The most popular brands in America are icons, household names, and reminders of childhood pleasures.

Like the quintessential American success story, many popular brands rose from humble beginnings, thanks to drive, hard work, and a bit of luck.

Black & Decker started out as a machine shop in Baltimore, and J.M. Smucker sold apple butter from a horse-drawn wagon. DoveBars debuted in a candy store on Chicago’s South Side. The founder of Lay’s sold potato chips from the back of his car while he traveled, and Milton Hershey peddled caramels from a pushcart.

Popular brand slogans have become part of the lexicon. People ask “Where’s the beef?” and know not to squeeze the Charmin. Products like Oreos and M&M’s have simply become universal favorites.

Many product-makers saw a real or perceived need and filled it. Lowe’s met the demand for home improvement goods as families bought homes and filled the suburbs after World War II. Procter & Gamble introduced Crest with fluoride to tackle widespread tooth decay, Listerine told the world about halitosis and offered a treatment, and Pringles addressed the issue of broken potato chips.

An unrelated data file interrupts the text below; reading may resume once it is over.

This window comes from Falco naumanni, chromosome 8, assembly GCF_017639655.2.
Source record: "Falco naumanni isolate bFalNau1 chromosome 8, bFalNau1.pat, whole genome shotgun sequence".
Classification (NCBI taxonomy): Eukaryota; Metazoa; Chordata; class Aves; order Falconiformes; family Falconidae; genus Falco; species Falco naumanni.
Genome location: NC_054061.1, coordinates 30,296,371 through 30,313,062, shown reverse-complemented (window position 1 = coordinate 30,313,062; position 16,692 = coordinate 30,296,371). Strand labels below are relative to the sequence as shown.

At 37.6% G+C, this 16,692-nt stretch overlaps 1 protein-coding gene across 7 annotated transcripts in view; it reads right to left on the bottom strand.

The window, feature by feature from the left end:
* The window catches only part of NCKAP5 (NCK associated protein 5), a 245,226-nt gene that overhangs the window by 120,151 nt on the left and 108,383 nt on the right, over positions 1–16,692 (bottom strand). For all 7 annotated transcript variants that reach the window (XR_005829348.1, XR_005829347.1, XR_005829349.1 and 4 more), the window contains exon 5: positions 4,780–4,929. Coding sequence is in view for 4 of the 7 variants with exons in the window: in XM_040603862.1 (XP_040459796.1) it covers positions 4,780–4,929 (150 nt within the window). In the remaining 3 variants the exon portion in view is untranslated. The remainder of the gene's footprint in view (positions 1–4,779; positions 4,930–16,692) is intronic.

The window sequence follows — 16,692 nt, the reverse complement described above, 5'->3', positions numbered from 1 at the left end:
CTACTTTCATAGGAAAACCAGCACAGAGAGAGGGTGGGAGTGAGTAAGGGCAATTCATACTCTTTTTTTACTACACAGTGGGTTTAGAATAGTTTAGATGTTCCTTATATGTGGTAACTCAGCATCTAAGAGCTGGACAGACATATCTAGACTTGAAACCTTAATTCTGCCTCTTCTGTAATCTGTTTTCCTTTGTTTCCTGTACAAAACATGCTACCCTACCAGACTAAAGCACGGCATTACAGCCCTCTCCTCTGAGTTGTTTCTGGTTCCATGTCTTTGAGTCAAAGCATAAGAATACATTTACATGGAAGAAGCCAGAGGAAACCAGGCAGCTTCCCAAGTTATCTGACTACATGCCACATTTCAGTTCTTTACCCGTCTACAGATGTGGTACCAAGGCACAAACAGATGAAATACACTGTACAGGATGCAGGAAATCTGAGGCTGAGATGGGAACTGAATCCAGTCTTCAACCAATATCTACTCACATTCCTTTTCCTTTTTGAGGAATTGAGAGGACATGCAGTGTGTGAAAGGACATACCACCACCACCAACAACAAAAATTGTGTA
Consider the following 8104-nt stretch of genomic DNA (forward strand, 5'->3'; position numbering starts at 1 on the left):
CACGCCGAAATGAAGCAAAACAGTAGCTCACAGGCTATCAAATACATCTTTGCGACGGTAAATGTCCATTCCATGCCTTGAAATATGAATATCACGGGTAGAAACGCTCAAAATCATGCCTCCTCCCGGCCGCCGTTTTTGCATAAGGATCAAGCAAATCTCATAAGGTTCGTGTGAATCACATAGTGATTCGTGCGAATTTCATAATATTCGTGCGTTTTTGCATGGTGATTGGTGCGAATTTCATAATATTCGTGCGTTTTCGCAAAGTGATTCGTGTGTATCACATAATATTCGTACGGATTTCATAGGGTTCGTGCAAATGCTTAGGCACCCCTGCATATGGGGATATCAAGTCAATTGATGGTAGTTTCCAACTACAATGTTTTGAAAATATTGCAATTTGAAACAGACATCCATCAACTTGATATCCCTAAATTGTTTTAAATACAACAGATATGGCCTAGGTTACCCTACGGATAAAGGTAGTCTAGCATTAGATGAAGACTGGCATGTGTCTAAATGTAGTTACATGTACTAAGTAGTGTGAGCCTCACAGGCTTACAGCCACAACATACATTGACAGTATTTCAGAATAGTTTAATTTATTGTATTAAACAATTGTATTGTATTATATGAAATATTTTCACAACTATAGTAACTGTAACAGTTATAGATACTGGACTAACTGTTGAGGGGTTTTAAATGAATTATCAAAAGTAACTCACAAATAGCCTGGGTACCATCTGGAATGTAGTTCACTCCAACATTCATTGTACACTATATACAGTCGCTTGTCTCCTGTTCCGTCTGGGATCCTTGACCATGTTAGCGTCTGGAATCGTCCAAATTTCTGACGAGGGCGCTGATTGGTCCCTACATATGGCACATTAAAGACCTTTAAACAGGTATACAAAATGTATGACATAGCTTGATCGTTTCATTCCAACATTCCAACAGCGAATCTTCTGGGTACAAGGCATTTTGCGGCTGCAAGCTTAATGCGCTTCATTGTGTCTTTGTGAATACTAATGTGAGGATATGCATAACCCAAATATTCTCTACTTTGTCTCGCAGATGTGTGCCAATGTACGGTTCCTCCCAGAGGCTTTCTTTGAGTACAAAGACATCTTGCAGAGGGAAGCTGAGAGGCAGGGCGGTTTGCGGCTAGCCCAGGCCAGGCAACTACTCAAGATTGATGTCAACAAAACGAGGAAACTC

In recent months, household names Lysol and Clorox have battled to meet the extraordinary demand from customers anxious to stock up on disinfectant products to fight the spread of COVID-19.

To uncover the most popular brands in America, Stacker consulted YouGov polling data collected between May 2019 and May 2020. Each brand is ranked based on the weighted proportion of each American demographic with a positive opinion of the brand.

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By: Ellen Dewitt
From: Most popular brands in America